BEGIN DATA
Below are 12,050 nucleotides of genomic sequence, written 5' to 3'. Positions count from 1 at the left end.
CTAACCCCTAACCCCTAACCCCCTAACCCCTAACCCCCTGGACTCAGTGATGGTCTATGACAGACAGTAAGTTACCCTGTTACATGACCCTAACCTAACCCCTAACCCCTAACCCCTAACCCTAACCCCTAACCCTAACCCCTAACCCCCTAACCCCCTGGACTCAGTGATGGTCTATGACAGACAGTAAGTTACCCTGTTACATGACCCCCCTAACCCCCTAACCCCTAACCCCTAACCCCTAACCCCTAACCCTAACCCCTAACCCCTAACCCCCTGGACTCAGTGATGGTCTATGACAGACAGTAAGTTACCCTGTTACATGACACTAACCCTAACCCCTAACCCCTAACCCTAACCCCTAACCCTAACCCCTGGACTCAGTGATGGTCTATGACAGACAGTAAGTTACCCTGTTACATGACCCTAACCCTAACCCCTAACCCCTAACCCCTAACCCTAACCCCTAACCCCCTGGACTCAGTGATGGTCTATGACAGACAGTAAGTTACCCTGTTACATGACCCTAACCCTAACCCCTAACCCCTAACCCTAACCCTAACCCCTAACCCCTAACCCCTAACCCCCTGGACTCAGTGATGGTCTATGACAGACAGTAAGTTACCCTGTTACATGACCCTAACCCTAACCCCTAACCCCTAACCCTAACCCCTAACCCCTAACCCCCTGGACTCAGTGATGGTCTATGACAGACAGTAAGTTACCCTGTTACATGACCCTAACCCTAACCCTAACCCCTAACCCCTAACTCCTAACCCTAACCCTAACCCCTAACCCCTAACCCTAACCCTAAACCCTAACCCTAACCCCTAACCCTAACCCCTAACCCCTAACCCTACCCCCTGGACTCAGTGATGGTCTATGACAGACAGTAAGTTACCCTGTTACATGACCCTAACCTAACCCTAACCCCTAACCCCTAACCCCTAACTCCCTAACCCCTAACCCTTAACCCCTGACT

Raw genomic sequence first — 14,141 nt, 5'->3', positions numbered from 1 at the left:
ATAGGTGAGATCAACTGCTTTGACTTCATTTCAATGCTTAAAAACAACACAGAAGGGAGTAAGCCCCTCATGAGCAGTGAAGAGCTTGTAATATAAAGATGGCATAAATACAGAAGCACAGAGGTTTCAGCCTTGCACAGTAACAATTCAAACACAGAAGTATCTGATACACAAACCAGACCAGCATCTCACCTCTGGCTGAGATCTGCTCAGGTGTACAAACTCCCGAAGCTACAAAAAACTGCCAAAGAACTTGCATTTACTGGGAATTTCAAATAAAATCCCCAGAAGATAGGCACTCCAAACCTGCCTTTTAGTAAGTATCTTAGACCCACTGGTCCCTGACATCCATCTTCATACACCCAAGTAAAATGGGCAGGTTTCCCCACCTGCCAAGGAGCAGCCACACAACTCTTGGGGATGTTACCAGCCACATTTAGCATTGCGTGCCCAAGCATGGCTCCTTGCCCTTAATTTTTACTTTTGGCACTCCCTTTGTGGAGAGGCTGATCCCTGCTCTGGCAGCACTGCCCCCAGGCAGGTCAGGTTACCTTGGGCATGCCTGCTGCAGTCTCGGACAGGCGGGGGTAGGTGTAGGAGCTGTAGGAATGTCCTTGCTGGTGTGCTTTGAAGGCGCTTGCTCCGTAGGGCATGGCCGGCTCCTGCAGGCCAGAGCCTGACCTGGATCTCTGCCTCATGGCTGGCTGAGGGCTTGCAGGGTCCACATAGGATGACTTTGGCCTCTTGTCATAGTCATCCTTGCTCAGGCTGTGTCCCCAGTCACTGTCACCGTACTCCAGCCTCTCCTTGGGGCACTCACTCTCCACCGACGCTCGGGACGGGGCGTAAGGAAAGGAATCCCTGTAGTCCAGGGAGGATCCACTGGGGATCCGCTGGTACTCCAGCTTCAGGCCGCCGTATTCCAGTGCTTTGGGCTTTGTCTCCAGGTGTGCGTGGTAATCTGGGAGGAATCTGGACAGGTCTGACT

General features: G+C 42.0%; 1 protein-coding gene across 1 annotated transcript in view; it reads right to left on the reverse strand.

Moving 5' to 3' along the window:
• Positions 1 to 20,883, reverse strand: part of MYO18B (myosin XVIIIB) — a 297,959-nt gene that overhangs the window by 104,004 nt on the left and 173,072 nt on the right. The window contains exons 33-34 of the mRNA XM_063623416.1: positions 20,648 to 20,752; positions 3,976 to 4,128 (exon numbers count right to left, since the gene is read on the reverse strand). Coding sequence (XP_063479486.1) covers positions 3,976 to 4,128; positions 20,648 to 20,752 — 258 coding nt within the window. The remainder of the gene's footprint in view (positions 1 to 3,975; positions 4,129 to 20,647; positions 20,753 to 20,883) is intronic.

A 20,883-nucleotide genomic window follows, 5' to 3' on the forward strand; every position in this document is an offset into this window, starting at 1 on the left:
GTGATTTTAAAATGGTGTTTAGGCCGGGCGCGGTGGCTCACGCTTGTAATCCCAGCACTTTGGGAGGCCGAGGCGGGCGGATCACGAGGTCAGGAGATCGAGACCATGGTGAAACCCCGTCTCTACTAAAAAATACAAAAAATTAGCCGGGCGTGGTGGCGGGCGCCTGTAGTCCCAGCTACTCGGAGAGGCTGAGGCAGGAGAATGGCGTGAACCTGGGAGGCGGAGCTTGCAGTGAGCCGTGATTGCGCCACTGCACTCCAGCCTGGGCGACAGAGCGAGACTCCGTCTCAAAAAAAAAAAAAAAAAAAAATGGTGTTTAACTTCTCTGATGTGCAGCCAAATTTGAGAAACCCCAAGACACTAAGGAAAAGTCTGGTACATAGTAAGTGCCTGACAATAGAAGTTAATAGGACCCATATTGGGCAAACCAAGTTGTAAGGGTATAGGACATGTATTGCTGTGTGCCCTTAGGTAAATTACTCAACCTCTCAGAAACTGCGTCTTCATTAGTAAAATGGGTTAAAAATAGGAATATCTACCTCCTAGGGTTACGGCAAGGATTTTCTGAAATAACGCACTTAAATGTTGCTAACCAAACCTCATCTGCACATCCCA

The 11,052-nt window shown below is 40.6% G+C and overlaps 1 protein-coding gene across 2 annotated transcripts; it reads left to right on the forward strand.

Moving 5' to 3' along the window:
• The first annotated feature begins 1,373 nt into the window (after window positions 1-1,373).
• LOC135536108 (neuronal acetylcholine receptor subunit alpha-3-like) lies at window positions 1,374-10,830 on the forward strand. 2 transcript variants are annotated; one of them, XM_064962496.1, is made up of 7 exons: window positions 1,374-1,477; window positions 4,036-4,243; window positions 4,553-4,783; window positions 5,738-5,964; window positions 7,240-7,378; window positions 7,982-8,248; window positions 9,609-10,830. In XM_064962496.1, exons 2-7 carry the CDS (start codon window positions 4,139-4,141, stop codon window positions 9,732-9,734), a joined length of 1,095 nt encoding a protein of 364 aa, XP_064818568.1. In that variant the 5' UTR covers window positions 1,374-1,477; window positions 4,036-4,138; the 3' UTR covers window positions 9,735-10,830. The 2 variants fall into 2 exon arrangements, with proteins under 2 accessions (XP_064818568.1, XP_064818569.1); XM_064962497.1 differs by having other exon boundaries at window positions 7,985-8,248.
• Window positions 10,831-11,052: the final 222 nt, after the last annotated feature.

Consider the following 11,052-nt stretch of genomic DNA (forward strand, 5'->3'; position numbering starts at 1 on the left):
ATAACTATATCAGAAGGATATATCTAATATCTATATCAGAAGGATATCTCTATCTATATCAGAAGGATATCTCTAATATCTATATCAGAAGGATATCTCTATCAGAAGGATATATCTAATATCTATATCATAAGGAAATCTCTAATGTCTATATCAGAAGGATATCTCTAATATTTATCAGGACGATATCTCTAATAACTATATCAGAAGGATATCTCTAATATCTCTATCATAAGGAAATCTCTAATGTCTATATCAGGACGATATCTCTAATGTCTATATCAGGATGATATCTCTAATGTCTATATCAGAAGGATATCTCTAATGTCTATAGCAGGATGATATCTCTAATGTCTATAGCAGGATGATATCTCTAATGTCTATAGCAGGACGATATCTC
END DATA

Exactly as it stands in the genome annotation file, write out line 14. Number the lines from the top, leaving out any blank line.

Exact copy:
• Window positions 10,831-11,052: the final 222 nt, after the last annotated feature.